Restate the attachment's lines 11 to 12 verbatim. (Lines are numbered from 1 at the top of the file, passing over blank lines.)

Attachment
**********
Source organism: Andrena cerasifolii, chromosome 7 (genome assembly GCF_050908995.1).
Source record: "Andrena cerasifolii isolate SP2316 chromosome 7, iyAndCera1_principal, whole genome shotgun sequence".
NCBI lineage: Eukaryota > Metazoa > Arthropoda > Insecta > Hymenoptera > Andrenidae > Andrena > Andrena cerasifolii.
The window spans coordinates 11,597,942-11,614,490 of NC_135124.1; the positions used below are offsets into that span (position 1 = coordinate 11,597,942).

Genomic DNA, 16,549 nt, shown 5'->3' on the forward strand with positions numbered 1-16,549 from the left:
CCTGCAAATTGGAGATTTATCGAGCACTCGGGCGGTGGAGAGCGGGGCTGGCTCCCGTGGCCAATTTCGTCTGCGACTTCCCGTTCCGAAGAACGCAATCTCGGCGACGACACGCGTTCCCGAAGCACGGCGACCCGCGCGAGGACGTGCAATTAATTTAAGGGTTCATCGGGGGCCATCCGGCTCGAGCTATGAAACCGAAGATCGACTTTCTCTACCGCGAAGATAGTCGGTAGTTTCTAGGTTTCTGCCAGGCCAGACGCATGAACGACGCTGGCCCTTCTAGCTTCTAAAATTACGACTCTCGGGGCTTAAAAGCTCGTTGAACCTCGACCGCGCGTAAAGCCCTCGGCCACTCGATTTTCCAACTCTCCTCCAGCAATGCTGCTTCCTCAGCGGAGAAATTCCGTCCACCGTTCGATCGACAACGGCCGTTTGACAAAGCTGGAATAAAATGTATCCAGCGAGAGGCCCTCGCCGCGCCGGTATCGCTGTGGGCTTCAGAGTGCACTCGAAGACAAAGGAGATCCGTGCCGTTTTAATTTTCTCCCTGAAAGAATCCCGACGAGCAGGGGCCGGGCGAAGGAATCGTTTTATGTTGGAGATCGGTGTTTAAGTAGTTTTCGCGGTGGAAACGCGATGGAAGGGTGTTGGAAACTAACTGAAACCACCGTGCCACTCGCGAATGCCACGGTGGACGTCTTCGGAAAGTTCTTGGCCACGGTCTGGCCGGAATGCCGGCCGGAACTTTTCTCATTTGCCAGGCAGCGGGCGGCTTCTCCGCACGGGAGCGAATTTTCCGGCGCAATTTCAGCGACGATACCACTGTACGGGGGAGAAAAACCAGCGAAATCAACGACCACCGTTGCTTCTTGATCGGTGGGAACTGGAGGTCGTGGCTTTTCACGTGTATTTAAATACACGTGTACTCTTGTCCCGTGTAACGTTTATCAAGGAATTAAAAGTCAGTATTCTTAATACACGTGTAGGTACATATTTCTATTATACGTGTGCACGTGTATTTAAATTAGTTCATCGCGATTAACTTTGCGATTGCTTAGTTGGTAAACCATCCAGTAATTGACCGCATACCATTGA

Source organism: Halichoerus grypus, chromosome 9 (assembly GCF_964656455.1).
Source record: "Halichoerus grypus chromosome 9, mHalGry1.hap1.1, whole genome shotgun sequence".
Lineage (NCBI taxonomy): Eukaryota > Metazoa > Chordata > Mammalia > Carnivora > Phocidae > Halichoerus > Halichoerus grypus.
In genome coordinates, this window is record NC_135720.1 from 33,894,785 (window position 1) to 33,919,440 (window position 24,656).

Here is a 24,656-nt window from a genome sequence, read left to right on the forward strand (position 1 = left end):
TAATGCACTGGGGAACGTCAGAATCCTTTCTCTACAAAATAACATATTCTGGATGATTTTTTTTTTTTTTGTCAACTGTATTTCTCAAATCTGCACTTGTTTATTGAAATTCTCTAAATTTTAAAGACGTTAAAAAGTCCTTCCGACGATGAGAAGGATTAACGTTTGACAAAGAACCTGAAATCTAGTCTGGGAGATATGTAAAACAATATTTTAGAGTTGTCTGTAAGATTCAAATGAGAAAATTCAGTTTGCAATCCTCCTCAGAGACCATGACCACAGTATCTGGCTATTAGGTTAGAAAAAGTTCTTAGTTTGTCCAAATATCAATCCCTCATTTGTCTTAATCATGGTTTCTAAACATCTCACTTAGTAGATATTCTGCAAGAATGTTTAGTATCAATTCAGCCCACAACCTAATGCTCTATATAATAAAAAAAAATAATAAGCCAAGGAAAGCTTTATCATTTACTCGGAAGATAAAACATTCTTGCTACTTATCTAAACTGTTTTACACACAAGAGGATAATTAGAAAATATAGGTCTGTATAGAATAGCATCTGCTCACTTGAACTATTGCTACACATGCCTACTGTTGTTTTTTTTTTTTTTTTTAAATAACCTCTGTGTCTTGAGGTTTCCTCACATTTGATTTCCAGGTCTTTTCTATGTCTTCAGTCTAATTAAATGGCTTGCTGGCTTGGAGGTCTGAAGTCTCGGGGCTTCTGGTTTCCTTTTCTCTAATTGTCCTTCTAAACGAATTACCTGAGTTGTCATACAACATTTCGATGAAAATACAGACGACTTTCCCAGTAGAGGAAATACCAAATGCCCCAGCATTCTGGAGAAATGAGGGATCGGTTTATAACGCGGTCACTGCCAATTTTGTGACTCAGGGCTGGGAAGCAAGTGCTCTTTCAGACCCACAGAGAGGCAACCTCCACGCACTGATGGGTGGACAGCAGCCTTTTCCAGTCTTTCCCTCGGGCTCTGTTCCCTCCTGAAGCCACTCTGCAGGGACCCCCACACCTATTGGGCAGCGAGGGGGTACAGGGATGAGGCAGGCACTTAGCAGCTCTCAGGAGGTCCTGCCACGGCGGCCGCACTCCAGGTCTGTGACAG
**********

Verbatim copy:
Here is a 24,656-nt window from a genome sequence, read left to right on the forward strand (position 1 = left end):
TAATGCACTGGGGAACGTCAGAATCCTTTCTCTACAAAATAACATATTCTGGATGATTTTTTTTTTTTTTGTCAACTGTATTTCTCAAATCTGCACTTGTTTATTGAAATTCTCTAAATTTTAAAGACGTTAAAAAGTCCTTCCGACGATGAGAAGGATTAACGTTTGACAAAGAACCTGAAATCTAGTCTGGGAGATATGTAAAACAATATTTTAGAGTTGTCTGTAAGATTCAAATGAGAAAATTCAGTTTGCAATCCTCCTCAGAGACCATGACCACAGTATCTGGCTATTAGGTTAGAAAAAGTTCTTAGTTTGTCCAAATATCAATCCCTCATTTGTCTTAATCATGGTTTCTAAACATCTCACTTAGTAGATATTCTGCAAGAATGTTTAGTATCAATTCAGCCCACAACCTAATGCTCTATATAATAAAAAAAAATAATAAGCCAAGGAAAGCTTTATCATTTACTCGGAAGATAAAACATTCTTGCTACTTATCTAAACTGTTTTACACACAAGAGGATAATTAGAAAATATAGGTCTGTATAGAATAGCATCTGCTCACTTGAACTATTGCTACACATGCCTACTGTTGTTTTTTTTTTTTTTTTTAAATAACCTCTGTGTCTTGAGGTTTCCTCACATTTGATTTCCAGGTCTTTTCTATGTCTTCAGTCTAATTAAATGGCTTGCTGGCTTGGAGGTCTGAAGTCTCGGGGCTTCTGGTTTCCTTTTCTCTAATTGTCCTTCTAAACGAATTACCTGAGTTGTCATACAACATTTCGATGAAAATACAGACGACTTTCCCAGTAGAGGAAATACCAAATGCCCCAGCATTCTGGAGAAATGAGGGATCGGTTTATAACGCGGTCACTGCCAATTTTGTGACTCAGGGCTGGGAAGCAAGTGCTCTTTCAGACCCACAGAGAGGCAACCTCCACGCACTGATGGGTGGACAGCAGCCTTTTCCAGTCTTTCCCTCGGGCTCTGTTCCCTCCTGAAGCCACTCTGCAGGGACCCCCACACCTATTGGGCAGCGAGGGGGTACAGGGATGAGGCAGGCACTTAGCAGCTCTCAGGAGGTCCTGCCACGGCGGCCGCACTCCAGGTCTGTGACAG